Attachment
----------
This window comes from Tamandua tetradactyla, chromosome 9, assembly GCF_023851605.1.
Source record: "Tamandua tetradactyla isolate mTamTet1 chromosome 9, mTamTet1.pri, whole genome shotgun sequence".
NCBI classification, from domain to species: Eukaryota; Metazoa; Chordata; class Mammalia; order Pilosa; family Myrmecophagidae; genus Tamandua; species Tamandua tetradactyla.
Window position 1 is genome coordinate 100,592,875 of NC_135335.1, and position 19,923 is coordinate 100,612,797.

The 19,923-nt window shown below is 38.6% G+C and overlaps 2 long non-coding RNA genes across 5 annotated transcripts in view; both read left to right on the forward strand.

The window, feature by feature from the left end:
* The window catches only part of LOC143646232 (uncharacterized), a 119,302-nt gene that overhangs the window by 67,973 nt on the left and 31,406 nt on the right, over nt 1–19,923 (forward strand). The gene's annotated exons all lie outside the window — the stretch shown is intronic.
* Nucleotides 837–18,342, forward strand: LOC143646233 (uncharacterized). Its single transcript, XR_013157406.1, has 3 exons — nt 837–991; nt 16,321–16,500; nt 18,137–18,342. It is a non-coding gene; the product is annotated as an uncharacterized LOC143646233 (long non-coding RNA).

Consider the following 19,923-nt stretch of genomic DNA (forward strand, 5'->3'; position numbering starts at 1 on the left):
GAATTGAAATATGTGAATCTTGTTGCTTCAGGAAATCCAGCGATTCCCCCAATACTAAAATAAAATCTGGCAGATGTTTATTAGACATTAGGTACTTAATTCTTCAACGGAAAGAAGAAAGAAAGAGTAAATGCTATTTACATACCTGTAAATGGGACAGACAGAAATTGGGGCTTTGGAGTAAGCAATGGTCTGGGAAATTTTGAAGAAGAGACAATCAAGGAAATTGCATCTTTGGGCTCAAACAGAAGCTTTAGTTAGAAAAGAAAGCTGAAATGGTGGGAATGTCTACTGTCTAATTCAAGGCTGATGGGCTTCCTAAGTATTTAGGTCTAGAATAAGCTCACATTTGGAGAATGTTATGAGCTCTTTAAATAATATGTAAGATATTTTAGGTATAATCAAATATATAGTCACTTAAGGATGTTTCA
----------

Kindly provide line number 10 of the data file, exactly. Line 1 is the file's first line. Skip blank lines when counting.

GAATTGAAATATGTGAATCTTGTTGCTTCAGGAAATCCAGCGATTCCCCCAATACTAAAATAAAATCTGGCAGATGTTTATTAGACATTAGGTACTTAATTCTTCAACGGAAAGAAGAAAGAAAGAGTAAATGCTATTTACATACCTGTAAATGGGACAGACAGAAATTGGGGCTTTGGAGTAAGCAATGGTCTGGGAAATTTTGAAGAAGAGACAATCAAGGAAATTGCATCTTTGGGCTCAAACAGAAGCTTTAGTTAGAAAAGAAAGCTGAAATGGTGGGAATGTCTACTGTCTAATTCAAGGCTGATGGGCTTCCTAAGTATTTAGGTCTAGAATAAGCTCACATTTGGAGAATGTTATGAGCTCTTTAAATAATATGTAAGATATTTTAGGTATAATCAAATATATAGTCACTTAAGGATGTTTCA